nawkcire

Games, Tech and Blogging…I can't guarantee in that order.

Yar, thar be booty!


Spinning off the first post I made about online pirating, there are a lot to be said if something is being pirated. We live in a first world where everything comes at a price of money. Food, clothes and entertainmant is alway readily available for a “low price”.  It doesn’t reflect on the popularity of the product, just the hype around the product. It has been seen time and time again, people will pay more for a well known brand even if the product is the same as the cheapest one produced. I also observe this effect in people who buy Apple products.

Seems to me, most of it comes from the hype over the product. Introducing something “new” or “innovative” has turned the world into wanting more and more out of one product. New graphics, gameplay, game mechanics. These are the new pro words. they use to suck you inuntil you noticed you spent the same amount of the same thing last time. That is about the same as if someone wrote a book then made two copies; one released now and one with coloured pages to pass off as “new content”. Pretty misleading especially if it is just to suck more money out of you. In that sense if I were to be interested into trying the game before I buy it. But this comes at a great cost. Many times as a gamer, I get duped by the company themselves by trying to release trials or demos of their product to only demonstrate a few things in the game. Pretty much either letting in on game content that is the best of the overal time spent or the most appealing parts of the game. Might sit well if I was hired to write reviews; as the gamer with no insider sources, I rather play the whole thing and put my opinion on the whole. Pirating allows that option to look into it without buying. Still in a way a demo since much of the data is to allow you access to locate content unless the pirate actually found some work arounds. In which case, it would be pretty definitive as a free game with all feature open. And that’s why there is this aggressive need to stop pirating. These folks only do it t allow you access to this information which technically okay under the freedom of information. It your choice to either accept or deny that information and not of a private agency or single corporate entity. I must ask though, if the game was easy to pirate and the company is putting blame on pirating, isn’t that scapegoating for the people in charge of software security at said company?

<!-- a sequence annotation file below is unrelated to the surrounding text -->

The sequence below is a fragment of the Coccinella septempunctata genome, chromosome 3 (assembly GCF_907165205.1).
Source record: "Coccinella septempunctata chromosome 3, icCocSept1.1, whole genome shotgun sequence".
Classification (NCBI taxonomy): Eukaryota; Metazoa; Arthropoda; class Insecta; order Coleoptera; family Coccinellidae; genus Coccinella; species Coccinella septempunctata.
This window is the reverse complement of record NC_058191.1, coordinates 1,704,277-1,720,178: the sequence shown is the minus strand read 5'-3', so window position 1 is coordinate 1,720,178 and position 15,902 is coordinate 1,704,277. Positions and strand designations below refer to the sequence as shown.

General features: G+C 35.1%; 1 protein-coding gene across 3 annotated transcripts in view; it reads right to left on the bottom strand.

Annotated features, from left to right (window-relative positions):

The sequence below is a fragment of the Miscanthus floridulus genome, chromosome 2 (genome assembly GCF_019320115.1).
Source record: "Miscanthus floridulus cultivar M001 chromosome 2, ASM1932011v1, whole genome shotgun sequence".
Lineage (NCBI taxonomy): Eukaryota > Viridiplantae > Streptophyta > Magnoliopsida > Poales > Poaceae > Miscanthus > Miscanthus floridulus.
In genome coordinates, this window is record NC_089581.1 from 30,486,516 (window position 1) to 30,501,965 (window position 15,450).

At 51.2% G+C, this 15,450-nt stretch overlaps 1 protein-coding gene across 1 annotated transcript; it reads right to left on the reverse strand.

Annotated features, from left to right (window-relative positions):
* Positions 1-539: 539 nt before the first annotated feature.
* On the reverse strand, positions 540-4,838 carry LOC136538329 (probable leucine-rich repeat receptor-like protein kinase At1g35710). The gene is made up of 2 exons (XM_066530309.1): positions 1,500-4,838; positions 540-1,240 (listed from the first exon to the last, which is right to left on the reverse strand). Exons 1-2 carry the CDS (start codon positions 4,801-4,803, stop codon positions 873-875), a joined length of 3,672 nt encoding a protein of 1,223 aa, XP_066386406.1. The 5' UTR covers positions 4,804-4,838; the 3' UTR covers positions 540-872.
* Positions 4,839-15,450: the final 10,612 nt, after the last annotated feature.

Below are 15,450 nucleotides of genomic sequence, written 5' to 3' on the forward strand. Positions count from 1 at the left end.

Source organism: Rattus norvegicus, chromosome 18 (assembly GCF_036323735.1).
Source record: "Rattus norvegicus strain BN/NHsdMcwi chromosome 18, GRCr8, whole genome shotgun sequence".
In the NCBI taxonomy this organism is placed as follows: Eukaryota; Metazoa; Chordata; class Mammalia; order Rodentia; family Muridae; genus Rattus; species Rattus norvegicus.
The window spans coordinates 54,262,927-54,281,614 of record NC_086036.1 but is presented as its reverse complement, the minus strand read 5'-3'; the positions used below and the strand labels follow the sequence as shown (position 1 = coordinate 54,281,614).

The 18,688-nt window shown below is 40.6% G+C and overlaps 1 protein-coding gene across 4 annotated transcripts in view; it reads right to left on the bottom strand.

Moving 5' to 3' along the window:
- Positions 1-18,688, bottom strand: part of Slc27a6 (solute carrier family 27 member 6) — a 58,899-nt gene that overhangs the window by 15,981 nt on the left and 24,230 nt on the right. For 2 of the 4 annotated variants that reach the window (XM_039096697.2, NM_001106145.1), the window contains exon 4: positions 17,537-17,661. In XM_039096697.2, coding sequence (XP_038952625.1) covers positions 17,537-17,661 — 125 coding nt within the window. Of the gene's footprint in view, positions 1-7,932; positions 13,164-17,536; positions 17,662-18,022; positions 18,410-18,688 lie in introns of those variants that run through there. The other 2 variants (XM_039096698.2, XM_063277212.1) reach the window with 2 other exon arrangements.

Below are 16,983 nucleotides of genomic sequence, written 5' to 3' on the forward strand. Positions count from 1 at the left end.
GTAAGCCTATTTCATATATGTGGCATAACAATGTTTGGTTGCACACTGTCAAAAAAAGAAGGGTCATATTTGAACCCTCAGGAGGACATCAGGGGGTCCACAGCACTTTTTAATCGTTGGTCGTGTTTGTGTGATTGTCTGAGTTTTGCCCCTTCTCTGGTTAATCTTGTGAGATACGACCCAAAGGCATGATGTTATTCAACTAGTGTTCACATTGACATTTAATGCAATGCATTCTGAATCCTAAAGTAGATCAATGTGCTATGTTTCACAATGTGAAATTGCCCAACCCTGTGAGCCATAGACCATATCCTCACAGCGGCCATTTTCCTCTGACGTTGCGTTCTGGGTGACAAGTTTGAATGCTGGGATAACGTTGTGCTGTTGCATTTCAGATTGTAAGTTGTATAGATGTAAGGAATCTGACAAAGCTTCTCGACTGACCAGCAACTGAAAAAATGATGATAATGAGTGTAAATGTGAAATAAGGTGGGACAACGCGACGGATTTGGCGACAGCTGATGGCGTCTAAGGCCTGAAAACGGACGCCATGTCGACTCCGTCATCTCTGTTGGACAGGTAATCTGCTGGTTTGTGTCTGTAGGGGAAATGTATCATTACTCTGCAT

Most of this can be said of movies and music as well. Studios release an album and show you one song or put the best one they think on the radio to get you to buy it. You pay $10-15 to find out most of the other songs are now that great. Even iTunes and music download services are pretty seedy since they kind of tack on extra for a song to cover for service and in my opinion for unwanted songs. Same with movie and their online services.They suck you into a payment plan that in some situations isn’t worth the charged priced. Some offer the same as a movie ticket a month, but depending on the movies this could be wasted or well worth everything you paid. Say you wanted to watch one movie you like a lot, spend the movie ticket to see it once in a nice room with a big screen than paying for it in a small bedroom on a 24″ monitor or your overpriced HDTV (see what I did there?). Many ways, it gets youside to see the world even if it outdoors to be indoors and it is much cheaper without pirating. Pirating like I said for games, is best used as a try before you buy method. You like the movie or songs, get the album as a memory or a hard copy in case you have to erase or lose your hard drive. In that way, money is well spent rather than gambling on a product reviewed by others with insider scoops or just paid to get behind the hype.

Through I mention money in all this and you must wonder why pirating and money has to do with this. To me, I have ethics on what I pirate. If it is something I will only watch once or the price is too high, I rather pirate. If it is good after the pirate and seems like something I would like to keep, then I will buy a copy. That’s about it, real simple way to view it. This method of managing my entertainment budget should be adopted more and more often. I only say thsi is to let those people working on stuff like that to know if it is really worth it or not worth it. In most business reports, you hear how much companies making or losing money. To me, this dollar figure is more tuned to “how much money was gambled for this company” or “how little has been gambled for this quarter year” respectively. Doesn’t make the product great or popular, just gives an idea of how much people are willing to put trust onto a company. Kind of like a poker game, you put down money and you win once and in this scenario, you bet only when those cards show up again. In a mob mentality it might sound great to get on board instantly for a thrill, but if you want to be absolutely sure, you have to try it before you can really say or do anything about it.

Next time, when you buy something. Ask yourself these questions or even ask someone else to make sure they want it:
-How much are you going to watch/listen/play it in a month? In a year, despite being not what you expect?
-Are you buying it because of friends? Online sources saying it is good? How do you really know it’s good?
-For that price, is it worth risking to find out it is a bad game? Why?

If the answer is a sentence or word long, peer based or relying on outside sources, or just seems more like a brainwash answer; congrats, you’re a tool for getting on the hype.

Posted from WordPress via Blackberry Playbook…or wasn’t it?

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